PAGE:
>> program like EASEUS or Partition Magic.

(Please don't snip the relevant parts of the post you are replying to. 
By keeping them in your post, others can follow the thread better and 
perhaps be more likely to offer helpful suggestions.)

Although the above programs  can *resize* partitions, they cannot merge 
them. Other programs (that aren't free can perform the merge function, 
however. If you were interested in using one of the above freeware 
programs to effectively (that is, not actually, but still accomplishing 
the same end) merge C: and D:, it could be done if you're careful. If 
your C: drive is large enough, you could copy all the data from D: to 
C:. (If it's not large enough, you would have to use an external hard 
drive for temporary storage.) Then you could delete the D: partition 
completely. Since you already copied all the data off of it, you 
wouldn't have lost anything. Once D: is deleted, you would have 
something called Unallaocated Space on your hard drive where D: once 
existed. At this point you could use one of the third-party disk 
partitioning tools to expand C: so that it takes up the entire hard 
drive (meaning you would no longer have any Unallocated Space).

I am not recommending you do this. I think it's nice to have a partition 
only for data. I am just mentioning it to explain partitions and 
resizing.

If there is a small hidden partition on your hard drive, it could be for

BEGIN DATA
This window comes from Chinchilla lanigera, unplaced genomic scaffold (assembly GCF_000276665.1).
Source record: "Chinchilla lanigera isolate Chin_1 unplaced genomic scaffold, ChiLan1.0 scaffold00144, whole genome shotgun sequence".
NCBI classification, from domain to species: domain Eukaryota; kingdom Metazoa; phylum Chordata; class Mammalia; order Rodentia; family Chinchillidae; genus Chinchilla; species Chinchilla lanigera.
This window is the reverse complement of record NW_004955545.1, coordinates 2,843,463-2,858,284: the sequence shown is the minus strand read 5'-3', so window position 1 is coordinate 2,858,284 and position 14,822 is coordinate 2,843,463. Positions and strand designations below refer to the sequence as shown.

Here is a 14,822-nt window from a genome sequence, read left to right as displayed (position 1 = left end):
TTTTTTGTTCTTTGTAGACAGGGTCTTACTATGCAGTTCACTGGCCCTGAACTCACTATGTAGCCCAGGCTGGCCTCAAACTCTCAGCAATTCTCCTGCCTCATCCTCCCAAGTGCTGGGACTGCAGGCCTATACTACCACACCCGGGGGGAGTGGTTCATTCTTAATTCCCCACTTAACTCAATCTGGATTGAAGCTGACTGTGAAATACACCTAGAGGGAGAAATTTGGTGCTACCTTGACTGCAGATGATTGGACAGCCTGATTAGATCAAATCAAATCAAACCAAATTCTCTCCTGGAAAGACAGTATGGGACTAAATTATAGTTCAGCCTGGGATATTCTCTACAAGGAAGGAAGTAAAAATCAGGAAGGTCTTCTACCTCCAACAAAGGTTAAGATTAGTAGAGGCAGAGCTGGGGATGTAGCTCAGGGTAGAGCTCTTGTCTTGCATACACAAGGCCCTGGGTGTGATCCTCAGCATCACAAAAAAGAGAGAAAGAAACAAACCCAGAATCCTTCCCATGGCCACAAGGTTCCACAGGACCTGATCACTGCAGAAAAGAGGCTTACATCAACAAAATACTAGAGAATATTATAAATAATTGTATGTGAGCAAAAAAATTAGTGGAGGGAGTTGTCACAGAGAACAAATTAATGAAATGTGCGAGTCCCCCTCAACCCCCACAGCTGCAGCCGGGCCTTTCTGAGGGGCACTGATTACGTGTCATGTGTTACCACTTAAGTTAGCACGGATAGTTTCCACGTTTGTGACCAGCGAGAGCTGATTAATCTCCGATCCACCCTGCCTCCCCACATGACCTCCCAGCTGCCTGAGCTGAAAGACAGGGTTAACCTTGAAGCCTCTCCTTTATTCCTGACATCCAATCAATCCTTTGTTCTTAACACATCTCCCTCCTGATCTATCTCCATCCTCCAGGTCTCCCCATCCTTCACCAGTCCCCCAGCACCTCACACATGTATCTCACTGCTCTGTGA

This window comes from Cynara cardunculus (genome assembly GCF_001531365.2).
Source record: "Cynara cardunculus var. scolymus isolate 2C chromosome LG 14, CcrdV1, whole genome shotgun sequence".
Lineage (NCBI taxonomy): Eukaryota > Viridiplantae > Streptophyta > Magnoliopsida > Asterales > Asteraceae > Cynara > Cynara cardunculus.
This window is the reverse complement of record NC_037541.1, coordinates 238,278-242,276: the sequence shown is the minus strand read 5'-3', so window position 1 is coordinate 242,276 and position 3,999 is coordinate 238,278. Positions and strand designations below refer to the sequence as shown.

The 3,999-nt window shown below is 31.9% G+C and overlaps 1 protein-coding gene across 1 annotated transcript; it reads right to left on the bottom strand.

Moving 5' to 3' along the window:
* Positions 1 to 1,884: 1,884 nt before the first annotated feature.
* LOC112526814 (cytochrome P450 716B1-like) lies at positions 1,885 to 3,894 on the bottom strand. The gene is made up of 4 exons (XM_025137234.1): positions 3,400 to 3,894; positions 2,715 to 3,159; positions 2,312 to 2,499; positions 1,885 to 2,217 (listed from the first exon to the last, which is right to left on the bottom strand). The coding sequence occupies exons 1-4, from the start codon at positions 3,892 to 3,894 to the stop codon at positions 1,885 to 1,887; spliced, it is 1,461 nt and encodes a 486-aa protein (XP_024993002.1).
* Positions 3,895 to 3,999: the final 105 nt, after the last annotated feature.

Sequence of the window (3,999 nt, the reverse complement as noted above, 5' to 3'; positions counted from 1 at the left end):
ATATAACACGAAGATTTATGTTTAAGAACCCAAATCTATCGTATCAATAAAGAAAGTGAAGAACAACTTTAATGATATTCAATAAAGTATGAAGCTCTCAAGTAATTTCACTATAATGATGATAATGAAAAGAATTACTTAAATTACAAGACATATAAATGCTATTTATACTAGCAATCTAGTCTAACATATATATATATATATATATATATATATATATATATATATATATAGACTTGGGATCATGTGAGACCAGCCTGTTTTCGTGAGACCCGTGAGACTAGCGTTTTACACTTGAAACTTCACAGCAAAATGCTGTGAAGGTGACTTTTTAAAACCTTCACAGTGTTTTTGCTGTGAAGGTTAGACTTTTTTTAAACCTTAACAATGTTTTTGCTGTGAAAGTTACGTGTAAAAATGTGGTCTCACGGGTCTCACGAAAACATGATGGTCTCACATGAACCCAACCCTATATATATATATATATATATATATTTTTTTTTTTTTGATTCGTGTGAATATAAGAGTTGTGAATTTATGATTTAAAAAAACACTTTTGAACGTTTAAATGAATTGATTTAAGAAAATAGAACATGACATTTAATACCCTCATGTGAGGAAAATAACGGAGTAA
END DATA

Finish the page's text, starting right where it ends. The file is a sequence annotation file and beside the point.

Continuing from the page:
any number of things, including diagnostics. Dell PCs have these 
diagnostic partitions. You would be able to boot directly to the 
diagnostic partition (entirely bypassing Windows XP) and determine the 
health of your hardware components.

Sometimes there are larger hidden partitions that contain an image of 
the entire hard drive the day it was that it left the factory. This way, 
the PC user can return the PC to its original pristine condition if 
there is a reason to do so (for instance, the hard drive is riddled with 
malware or you are selling/giving this PC to someone else).

Just check your documentation; it will explain what your hidden 
partition is for. If you can't find it and are still curious, tell us 
the make and model and model number of your PC and we can show you where 
on the Web to find out this information.

Merging or resizing the partitons won't make more space. I would leave 
well enough alone if I were you. An exception would be if your C: 
partition (presumably this would contain your Windows XP operating 
system and all its service packs and updates as well as all your 
installed programs) is too cramped. But you would need to be extremely 
careful.

If your C: drive is 50GB (I believe that's what you stated earlier), 
that is plenty large. Just leave it alone.

On another but somewhat related topic, I highly recommend you have a 
backup strategy. Since you have the two partitions, you could regularly 
copy your data (which should be on D:) to an external hard drive (you 
could even use Windows Explorer or a free program like Karen's 
Replicator that only copies recently added or created data). Then you 
could use a program like Acronis True Image (not free) or DriveImageXML 
(free) to regularly create an image of C:. This way, if a disaster 
strikes, you can easily and quickly restore the most recent image of C:, 
thereby preserving the most recent configuration of your system, that 
is, OS plus programs.

Partitioning is optional. Many people just have one giant partition that 
contains everything. Personal choice.

But partitioning is hardly irrelevant and has its benefits. :-) HTH. 


0
Daave
1/3/2010 3:39:45 AM
Reply: